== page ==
Taipei, March 2 (CNA) The Cabinet plans to amend the existing law governing cross-Taiwan Strait ties to ban political appointees and senior military officers from traveling to China for a minimum of three years after retiring, a spokesman said on Thursday.
The decision to revise the Act Governing Relations between the People of the Taiwan Area and the Mainland Area was made at a meeting between Premier Lin Chuan (林全) and legislators from the ruling Democratic Progressive Party, according to spokesperson Hsu Kuo-yung (徐國勇).
The proposed ban would apply to political appointees; military officers at the rank of lieutenant-general and higher in the Army and Air Force, and vice admiral and higher in the Navy; officials involved in highly confidential work and intelligence officers, Hsu said.
The travel restrictions would remain in place for a minimum of three years and could be extended based on the nature of work undertaken, he added.
Individuals who formerly worked with highly confidential information would be required to report to the agencies they worked for if they plan to travel to China even after the restricted period, Hsu said.
While in China, the retired officials would not be allowed to take part in activities attended by China's top leaders or behave in a way that adversely impacts the dignity of Taiwan, including bowing to China's national flag and singing China's national anthem, according to Hsu.
Political appointees and senior military officers violating the rule could have their pensions slashed by 30 percent to 100 percent, while those who receive a one-time retirement payment could be fined between NT$500,000 and NT$3 million, he said.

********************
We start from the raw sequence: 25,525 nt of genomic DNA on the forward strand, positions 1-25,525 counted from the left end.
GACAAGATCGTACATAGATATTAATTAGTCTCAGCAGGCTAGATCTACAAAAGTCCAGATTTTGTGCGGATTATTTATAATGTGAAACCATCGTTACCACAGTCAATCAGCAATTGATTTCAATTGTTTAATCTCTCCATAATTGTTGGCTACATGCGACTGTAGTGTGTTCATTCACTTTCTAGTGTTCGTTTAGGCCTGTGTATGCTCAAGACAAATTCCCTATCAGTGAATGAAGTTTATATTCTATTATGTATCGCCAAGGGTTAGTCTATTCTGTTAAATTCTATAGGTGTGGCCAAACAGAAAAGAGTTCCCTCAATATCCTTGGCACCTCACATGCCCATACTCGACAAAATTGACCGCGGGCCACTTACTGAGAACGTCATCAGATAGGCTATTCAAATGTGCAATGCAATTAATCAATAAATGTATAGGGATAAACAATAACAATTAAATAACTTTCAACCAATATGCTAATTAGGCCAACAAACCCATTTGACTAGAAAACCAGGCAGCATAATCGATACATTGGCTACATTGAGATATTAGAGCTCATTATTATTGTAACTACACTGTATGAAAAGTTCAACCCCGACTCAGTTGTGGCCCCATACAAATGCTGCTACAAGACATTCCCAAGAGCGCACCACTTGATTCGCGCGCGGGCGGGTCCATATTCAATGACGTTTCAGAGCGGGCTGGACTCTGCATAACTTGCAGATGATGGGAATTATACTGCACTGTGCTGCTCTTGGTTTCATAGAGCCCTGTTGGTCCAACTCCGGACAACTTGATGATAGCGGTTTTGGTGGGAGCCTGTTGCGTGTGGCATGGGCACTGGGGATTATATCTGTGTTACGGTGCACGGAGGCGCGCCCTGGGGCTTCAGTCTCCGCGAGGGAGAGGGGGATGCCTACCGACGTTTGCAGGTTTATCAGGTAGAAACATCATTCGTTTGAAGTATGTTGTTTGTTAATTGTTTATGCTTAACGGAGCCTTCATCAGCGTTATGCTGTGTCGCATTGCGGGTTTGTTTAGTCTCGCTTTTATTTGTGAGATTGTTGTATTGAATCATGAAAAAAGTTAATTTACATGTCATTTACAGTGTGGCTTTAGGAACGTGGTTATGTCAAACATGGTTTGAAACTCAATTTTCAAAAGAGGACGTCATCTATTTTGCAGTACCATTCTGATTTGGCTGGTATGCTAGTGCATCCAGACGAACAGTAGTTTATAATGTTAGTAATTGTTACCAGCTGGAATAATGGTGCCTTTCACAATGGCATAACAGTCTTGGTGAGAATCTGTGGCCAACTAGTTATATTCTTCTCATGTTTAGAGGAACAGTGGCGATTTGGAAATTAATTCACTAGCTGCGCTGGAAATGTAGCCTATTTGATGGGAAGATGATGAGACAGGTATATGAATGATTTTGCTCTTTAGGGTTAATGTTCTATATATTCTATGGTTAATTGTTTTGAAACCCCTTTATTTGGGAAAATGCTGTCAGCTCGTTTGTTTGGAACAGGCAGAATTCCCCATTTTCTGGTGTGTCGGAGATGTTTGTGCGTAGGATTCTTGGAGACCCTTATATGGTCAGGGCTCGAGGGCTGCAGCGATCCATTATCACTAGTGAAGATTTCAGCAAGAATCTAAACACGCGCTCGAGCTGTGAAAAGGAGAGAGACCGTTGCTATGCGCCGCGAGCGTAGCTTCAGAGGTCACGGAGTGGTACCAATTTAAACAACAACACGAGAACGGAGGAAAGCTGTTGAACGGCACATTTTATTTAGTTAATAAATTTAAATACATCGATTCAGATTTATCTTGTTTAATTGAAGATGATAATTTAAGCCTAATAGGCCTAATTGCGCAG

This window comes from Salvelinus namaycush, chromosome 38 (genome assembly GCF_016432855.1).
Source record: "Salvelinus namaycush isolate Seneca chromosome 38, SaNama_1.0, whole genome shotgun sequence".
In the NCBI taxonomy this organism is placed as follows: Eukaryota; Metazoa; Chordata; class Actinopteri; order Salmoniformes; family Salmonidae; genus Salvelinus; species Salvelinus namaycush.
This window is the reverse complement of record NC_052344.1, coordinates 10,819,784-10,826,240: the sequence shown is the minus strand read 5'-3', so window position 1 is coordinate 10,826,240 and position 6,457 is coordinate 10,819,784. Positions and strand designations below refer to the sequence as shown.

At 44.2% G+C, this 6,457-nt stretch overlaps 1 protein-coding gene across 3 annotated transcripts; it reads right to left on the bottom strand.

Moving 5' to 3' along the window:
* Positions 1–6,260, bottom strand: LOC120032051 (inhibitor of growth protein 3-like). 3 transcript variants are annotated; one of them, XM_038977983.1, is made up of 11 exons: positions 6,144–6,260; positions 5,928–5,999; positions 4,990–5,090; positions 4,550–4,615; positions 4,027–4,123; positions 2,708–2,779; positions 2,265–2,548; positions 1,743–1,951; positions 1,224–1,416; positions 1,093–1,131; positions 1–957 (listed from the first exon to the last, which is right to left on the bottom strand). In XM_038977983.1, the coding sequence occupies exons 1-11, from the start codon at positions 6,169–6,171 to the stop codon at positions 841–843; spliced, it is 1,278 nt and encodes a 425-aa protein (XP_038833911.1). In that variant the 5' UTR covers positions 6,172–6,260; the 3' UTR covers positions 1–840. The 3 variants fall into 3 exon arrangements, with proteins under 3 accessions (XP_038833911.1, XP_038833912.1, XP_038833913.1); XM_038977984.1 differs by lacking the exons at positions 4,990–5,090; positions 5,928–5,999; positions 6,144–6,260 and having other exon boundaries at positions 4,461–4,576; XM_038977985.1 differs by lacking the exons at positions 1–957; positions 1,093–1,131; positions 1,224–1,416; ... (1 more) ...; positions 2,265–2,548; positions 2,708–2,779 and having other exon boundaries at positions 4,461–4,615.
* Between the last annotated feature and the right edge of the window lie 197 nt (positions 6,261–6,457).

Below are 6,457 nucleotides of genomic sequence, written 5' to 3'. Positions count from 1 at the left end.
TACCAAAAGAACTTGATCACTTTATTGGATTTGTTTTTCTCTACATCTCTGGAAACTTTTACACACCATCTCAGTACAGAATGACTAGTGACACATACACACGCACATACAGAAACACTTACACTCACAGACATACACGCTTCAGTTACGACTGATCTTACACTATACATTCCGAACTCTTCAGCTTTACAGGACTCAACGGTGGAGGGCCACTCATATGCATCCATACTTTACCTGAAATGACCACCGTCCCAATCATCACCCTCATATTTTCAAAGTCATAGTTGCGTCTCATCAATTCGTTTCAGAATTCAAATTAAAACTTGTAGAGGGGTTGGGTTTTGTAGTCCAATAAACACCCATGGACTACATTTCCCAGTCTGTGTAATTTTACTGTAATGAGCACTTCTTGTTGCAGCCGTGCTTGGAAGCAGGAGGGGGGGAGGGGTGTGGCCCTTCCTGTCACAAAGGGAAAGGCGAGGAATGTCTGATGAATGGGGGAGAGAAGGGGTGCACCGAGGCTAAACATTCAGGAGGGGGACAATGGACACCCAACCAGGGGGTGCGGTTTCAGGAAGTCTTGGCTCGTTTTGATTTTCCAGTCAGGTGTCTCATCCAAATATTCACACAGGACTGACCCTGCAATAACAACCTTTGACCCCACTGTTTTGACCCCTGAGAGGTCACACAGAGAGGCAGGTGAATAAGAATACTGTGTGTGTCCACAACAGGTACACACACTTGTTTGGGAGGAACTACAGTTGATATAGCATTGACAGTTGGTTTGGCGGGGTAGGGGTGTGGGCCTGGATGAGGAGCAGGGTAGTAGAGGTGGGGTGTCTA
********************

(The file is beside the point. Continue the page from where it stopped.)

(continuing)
Offenders in other categories would have to return 10 percent to 100 percent of their pensions or pay a fine of between NT$200,000 and NT$2 million, he added.
Calls for the government to amend the law were made after dozens of retired Taiwanese generals attended a gathering organized by the Chinese government in Beijing on Nov. 11 to commemorate the 150th anniversary of the birth of Republic of China founding father Dr. Sun Yat-sen (孫逸仙).
The ex-generals were reported to have stood up for the playing of the national anthem of the People's Republic of China. They then listened to a speech by Chinese President and General Secretary of the Communist Party of China Xi Jinping (習近平).
Commenting on the issue, retired Navy Vice Admiral Lan Ning-li (蘭寧利) on Thursday likened the government's planned travel ban to McCarthyism in the United States during the 1950s.
While it is reasonable to require retired senior military officers to report their plans to attend forums and seminars in China, it would go too far if they are required to also report their private travel plans, he suggested.
Wu Sze-huai (吳斯懷), a retired Army lieutenant general who attended the Nov. 11 gathering in Beijing, said he will abide by whatever is stipulated in the law, but expressed his opposition to targeting retired generals.
He also questioned why the government only restricts retired military officers and political appointees from traveling to China and not other countries.
(By Lu Hsin-hui and Y.F. Low)